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Unread 05-11-2019, 08:16 PM   #5
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Don, Since you want to do a Natural stone floor, I’d consider installing a strong back beam between the large 4x13 beams to counteract the uplift force imposed by the cantilevered sections.

Pete1972 did a post a number of years ago that did a great job describing the implementation of a strong backbeam.

https://www.johnbridge.com/vbulletin...3&postcount=16


Fine homebuilding also had a good article on the subject which Pete also referenced.

https://www.finehomebuilding.com/200...-i-joist-floor

With a properly sized strongback to address the cantilever forces you may be able to reduce the numbers of 2x12.
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Unread 05-11-2019, 09:00 PM   #6
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The deflectolator says:

"For joists that are SYP or Douglas Fir, in good condition, 13 inches tall, 3.5 inches wide, 24 inches on center, and 12 feet long between supports, the deflection calculated is 0.076 inches. This translates to a deflection of L / 1886."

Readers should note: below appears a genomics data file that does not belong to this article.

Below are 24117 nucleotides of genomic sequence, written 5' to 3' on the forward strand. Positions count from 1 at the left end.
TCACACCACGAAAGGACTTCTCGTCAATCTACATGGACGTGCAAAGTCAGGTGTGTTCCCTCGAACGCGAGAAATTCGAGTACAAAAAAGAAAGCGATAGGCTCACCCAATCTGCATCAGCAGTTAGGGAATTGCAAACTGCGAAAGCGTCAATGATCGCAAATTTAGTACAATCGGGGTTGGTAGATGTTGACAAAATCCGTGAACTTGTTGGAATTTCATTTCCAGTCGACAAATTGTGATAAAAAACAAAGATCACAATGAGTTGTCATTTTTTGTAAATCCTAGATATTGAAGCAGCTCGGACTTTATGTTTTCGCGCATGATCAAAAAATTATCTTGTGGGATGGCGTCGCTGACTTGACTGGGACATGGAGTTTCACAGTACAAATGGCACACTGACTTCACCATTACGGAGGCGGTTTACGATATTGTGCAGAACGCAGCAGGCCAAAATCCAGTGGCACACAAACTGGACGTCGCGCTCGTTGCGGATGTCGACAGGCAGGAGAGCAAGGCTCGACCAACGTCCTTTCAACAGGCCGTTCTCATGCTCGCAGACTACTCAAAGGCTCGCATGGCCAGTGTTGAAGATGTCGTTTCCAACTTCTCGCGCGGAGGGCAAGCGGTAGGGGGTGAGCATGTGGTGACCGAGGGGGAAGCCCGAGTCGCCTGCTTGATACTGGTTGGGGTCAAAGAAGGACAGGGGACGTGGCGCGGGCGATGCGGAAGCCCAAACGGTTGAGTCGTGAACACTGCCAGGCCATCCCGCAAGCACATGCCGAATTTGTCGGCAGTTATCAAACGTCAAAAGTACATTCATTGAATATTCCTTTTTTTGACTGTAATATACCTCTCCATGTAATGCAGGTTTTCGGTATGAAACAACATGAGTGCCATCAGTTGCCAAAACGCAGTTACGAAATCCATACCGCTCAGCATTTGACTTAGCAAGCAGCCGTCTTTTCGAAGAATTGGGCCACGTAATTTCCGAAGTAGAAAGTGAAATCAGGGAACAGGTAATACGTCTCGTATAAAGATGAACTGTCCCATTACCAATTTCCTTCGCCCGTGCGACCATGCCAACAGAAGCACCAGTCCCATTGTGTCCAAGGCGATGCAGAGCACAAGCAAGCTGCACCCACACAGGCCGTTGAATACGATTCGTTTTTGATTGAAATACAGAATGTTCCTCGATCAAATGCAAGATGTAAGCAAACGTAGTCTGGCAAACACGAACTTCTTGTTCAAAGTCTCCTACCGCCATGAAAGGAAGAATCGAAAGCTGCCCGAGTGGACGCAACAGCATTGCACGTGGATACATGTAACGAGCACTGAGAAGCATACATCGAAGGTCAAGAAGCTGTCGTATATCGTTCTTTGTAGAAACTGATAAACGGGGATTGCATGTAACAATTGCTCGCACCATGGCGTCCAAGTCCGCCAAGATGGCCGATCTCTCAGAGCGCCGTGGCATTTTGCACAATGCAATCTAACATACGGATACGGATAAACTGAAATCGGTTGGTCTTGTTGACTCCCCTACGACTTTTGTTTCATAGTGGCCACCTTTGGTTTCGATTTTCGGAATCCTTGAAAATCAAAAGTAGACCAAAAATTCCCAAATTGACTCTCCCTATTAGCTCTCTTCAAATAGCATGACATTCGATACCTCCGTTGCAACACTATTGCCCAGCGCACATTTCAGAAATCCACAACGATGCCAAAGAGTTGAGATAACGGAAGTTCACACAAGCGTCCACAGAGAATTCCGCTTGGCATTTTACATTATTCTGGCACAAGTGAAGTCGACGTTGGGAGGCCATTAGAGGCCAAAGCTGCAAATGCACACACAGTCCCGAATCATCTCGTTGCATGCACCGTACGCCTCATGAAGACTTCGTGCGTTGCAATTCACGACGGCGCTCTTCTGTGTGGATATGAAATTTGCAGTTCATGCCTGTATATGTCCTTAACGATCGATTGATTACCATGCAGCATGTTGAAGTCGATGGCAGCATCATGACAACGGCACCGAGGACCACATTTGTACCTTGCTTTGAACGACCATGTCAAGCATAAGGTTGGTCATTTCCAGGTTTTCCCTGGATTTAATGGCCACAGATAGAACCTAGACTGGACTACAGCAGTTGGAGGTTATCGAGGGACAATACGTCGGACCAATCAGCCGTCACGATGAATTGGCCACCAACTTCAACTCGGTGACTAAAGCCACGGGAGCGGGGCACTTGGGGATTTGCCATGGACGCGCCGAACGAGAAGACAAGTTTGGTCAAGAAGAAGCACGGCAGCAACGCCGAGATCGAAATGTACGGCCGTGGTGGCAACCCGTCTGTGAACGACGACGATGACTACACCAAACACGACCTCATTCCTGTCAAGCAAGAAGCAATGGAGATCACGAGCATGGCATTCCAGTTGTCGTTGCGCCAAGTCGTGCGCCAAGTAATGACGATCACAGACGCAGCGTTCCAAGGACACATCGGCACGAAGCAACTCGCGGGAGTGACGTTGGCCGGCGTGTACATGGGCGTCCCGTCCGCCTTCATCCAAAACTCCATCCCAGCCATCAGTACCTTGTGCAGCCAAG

Than means with the same joists every 48" o.c. the deflection would be L/943. Are the joists SYP or Douglas Fir in good condition?

Also required is to check the decking between joists, and to figure out the impact of the 6' cantilever.

Cheers, Wayne
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Unread 05-12-2019, 04:41 AM   #7
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Hi Wayne,

While I agree the beams are very stiff, I think it’s risky to run the numbers for the beams alone in the situation in case one think “well that’s good!” and move out thinking they got the answer they want.

When considering floor systems of with large widely space beams and TG planking between the beams, I would ignore the large beams and focus on the defections of the planking between the beam sections.

In my opinion that doesn’t apply in this situation due both to the longer spans of the beams inside the area of interest and the long cantilever.

The OP will need to take some action to tie the beams together at the midpoint in order to at least somewhat mitigate the cantilever under normal deck loads.

Even with something like a strong-back beam applied, I imagine the lift caused by 10 large teenagers or adults () out there enjoying the bounce of the floor and feel

When I think about that type of situation, I would install a 4”x12” LVL or similar beam at the mid span of the floor section beams making sure: